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When I first planted fruit trees, I knew I needed to mulch them. After all, when you visit any well-tended garden, you will see a pretty circle of mulch – usually wood chips or cedar mulch – carefully spread out around the base of the trees. But what exactly is tree mulch?
Mulch is a name used for any material that we use to cover bare soil. People mulch their trees with organic materials like wood chips or compost, or with inorganic materials like gravel, plastic sheets or landscape fabric. There are two main benefits:
But tree mulch can do so much more than that! Why just prevent weeds and keep moisture in the soil when a carefully chosen tree mulch can do so much more:
These benefits are fantastic for native and ornamental trees but they are even more important for fruit trees. That’s because fruit trees are the heavy lifters in the tree world. Like other trees they clean the air, stabilize the soil and moderate the temperature. But fruit trees also produce fruit for us to eat. And offering our trees a carefully chosen mulch can help improve our trees’ health and harvest.
So, let’s explore some great tree mulch options and when you might use them on your fruit trees. You can also try some of them on your native and ornamental trees as well.
Cedar mulch is one of the most popular wood mulches that you can buy and many people use it on landscape trees. But there are other wood mulch options including hardwood mulch, pine mulch and bark mulch. Wood mulches have lots of benefits. But used on their own, many wood mulches can actually be bad for fruit trees – especially young trees.
The problem begins when you first lay the fresh mulch down around the roots of your fruit tree. Soil bacteria move into the mulched area and they will work to decompose the wood. But these bacteria need nitrogen in order to survive and wood chips are low in nitrogen. So, the bacteria pull nitrogen out of the soil and away from the roots of your fruit tree.
For fruit trees, this is not a good thing. Nitrogen is an essential nutrient for fruit trees and it gives them the nutrients they need for healthy leaf and branch growth. Trees that are low in nitrogen will not grow well and will experience stress. Young fruit trees that have not yet established themselves are particularly vulnerable to this problem.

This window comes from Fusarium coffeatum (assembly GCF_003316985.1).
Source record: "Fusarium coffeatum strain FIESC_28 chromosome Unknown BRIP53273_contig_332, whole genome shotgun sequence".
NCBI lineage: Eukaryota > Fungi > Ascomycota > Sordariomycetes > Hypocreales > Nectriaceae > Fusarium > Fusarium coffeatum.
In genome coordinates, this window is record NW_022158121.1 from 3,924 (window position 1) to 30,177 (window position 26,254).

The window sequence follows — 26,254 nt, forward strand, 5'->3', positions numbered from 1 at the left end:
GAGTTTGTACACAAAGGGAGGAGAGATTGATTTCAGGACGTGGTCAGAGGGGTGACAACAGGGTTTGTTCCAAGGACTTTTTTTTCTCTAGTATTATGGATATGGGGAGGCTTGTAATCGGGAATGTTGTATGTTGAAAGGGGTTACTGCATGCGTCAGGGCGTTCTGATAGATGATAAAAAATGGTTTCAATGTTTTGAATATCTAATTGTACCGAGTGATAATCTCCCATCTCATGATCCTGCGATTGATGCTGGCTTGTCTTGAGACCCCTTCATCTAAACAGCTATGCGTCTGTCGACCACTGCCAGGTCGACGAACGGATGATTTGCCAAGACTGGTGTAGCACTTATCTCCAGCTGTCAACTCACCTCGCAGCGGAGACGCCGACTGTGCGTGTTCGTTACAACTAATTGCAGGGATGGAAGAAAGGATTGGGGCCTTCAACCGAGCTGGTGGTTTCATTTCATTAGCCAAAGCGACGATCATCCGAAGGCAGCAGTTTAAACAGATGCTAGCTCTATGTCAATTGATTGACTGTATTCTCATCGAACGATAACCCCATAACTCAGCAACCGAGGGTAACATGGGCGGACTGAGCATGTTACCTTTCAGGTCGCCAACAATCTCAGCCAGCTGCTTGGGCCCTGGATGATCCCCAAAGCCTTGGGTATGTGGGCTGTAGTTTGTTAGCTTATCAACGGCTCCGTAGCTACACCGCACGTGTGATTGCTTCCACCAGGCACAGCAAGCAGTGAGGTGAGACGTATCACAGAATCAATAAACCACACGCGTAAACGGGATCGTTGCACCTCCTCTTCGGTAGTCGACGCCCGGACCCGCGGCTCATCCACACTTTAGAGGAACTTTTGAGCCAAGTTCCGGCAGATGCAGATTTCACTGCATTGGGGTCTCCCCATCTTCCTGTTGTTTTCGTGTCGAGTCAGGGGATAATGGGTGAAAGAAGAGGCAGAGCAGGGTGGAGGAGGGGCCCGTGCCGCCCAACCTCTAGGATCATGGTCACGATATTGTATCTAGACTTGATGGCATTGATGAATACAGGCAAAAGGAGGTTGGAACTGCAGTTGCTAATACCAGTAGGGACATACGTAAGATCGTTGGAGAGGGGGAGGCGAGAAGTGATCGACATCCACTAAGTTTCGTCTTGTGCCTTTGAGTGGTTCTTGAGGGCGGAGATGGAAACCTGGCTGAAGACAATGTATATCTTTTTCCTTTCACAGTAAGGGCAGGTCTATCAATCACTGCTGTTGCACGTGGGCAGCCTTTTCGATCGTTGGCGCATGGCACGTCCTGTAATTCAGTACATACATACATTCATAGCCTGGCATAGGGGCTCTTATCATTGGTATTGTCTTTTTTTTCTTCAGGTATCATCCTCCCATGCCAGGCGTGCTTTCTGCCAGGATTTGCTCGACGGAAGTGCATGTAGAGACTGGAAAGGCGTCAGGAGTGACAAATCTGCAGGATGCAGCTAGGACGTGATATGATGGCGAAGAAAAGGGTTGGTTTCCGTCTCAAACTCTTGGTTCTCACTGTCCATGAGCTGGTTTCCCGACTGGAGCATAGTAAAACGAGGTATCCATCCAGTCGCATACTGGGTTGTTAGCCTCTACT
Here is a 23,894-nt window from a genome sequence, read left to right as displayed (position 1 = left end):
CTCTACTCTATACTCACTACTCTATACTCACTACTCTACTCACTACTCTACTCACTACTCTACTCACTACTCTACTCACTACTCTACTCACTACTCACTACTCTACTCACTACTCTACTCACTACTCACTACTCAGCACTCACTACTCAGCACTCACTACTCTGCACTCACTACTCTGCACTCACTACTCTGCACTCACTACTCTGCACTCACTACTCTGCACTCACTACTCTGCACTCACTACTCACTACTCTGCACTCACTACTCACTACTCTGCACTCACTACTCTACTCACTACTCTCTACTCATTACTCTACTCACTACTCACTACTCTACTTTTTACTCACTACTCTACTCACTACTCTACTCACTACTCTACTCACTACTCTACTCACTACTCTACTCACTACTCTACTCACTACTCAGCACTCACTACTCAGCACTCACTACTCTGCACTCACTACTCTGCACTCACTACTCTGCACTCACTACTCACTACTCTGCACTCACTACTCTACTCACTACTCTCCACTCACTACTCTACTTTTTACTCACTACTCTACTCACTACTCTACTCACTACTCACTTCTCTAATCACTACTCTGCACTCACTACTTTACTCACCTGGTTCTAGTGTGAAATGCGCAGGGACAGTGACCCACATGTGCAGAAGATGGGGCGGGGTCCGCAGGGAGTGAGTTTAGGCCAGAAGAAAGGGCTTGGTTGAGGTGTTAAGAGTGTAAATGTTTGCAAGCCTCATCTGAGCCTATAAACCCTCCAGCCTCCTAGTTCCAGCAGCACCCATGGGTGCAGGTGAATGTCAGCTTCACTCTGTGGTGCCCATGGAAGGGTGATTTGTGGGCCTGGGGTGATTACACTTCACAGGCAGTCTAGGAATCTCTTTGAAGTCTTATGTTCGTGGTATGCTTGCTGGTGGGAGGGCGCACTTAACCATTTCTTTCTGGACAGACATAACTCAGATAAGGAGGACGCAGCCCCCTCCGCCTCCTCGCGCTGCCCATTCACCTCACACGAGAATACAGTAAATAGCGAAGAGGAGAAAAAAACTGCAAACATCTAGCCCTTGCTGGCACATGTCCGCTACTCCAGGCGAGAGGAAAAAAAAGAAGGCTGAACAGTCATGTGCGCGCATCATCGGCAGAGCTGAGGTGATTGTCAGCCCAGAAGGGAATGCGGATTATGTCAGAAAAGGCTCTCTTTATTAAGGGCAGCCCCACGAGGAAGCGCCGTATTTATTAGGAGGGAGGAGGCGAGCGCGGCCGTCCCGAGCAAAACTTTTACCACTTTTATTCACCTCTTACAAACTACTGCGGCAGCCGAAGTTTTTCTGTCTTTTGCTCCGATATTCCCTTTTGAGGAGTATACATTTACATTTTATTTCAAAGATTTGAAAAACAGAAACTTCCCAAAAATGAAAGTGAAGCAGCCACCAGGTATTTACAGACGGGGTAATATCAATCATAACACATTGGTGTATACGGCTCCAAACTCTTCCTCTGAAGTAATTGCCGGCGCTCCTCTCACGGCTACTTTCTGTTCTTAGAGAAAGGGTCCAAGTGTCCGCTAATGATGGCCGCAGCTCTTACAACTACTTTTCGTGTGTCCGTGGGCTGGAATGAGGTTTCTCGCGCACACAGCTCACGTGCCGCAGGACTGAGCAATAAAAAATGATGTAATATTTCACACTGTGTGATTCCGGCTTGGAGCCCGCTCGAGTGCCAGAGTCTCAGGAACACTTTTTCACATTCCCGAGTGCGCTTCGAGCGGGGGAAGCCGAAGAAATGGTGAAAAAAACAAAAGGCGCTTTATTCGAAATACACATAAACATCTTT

But there are also benefits to using wood mulches around fruit trees – especially if you are layering the wood mulch on top of a more nutrient rich mulch like compost or well-rotted manure. We will talk about nutrient rich mulches in the next section. In the meantime, here are the advantages and disadvantages of a number of wood mulches that are available.
So, wood mulches can play a role in fruit tree care. But they will need to be layered on top of a more nutrient rich type of mulch. And there are lots of options here too.
If you really want to use a wood mulch around your fruit trees, you’ll want to layer it on top of another mulch that will offer nutrients to your tree in the first year. In Ben Nobleman Park Community Orchard, we use either compost or well-rotted manure for that.
Compost contains small amounts of all three primary nutrients that trees need: nitrogen, phosphorus and potassium. If you mulch your trees with one to two inches of compost in the spring, that compost will insulate the roots and prevent weeds like wood mulch but it will also add nutrition and organic matter to the soil over the following weeks and months. You can learn more about the role of compost in building good soil in the podcast below.
Manure can also be helpful. Manure usually contains nitrogen but not much phosphorus or potassium. But the problem is that fresh manure can actually burn tree roots and it can have pathogens in it that are toxic to humans. The manure that you buy from your local garden center will be composted and so it is safe to use. You might also consider buying dehydrated chicken pellets instead of using composted manure.
Like compost, leaf mold has small amounts of nitrogen, phosphorus and potassium. But while compost is produced by soil bacteria, leaf mold is produced by beneficial fungi in the soil. This is an amazing product to mulch with because it’s free and easy to make. Leaf mold also feeds beneficial microorganisms in the soil while improving soil texture and your soil’s ability to hold water.